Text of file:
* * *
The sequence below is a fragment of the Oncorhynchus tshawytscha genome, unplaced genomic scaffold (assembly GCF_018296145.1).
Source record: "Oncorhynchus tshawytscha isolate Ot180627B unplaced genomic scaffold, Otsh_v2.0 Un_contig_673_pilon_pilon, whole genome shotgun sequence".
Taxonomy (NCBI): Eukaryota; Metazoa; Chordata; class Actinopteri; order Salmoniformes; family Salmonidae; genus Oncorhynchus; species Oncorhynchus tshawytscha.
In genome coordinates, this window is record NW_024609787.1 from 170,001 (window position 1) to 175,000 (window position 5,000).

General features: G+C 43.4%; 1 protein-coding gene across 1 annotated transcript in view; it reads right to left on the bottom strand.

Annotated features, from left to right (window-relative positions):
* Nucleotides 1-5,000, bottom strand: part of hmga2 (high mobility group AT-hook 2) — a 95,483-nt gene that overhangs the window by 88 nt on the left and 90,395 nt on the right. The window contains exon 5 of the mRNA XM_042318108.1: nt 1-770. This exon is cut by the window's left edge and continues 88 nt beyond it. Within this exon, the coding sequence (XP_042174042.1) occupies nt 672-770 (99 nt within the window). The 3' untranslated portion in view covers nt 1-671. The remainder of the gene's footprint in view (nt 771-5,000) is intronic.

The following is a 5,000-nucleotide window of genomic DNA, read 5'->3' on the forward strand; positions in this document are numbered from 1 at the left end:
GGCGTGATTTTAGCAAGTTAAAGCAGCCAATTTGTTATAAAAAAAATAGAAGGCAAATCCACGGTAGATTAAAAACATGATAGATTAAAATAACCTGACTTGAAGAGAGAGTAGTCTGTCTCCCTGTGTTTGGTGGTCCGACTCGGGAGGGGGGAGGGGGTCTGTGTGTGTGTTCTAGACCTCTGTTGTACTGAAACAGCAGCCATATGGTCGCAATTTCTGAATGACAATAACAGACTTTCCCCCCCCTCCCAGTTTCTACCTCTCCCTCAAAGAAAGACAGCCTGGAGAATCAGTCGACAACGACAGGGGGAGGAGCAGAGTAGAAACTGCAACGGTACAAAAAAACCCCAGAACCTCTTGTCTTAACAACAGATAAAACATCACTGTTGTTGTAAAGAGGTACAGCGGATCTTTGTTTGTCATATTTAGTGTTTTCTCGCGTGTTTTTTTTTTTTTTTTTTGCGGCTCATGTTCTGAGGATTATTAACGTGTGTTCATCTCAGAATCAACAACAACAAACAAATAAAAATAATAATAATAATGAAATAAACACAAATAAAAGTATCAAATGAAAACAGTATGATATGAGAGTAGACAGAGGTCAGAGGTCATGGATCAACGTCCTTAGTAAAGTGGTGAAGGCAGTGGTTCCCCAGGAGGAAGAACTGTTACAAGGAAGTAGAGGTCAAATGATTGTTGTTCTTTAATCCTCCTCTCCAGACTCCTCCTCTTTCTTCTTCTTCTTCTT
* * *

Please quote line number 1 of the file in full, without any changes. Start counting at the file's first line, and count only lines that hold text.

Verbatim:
The sequence below is a fragment of the Oncorhynchus tshawytscha genome, unplaced genomic scaffold (assembly GCF_018296145.1).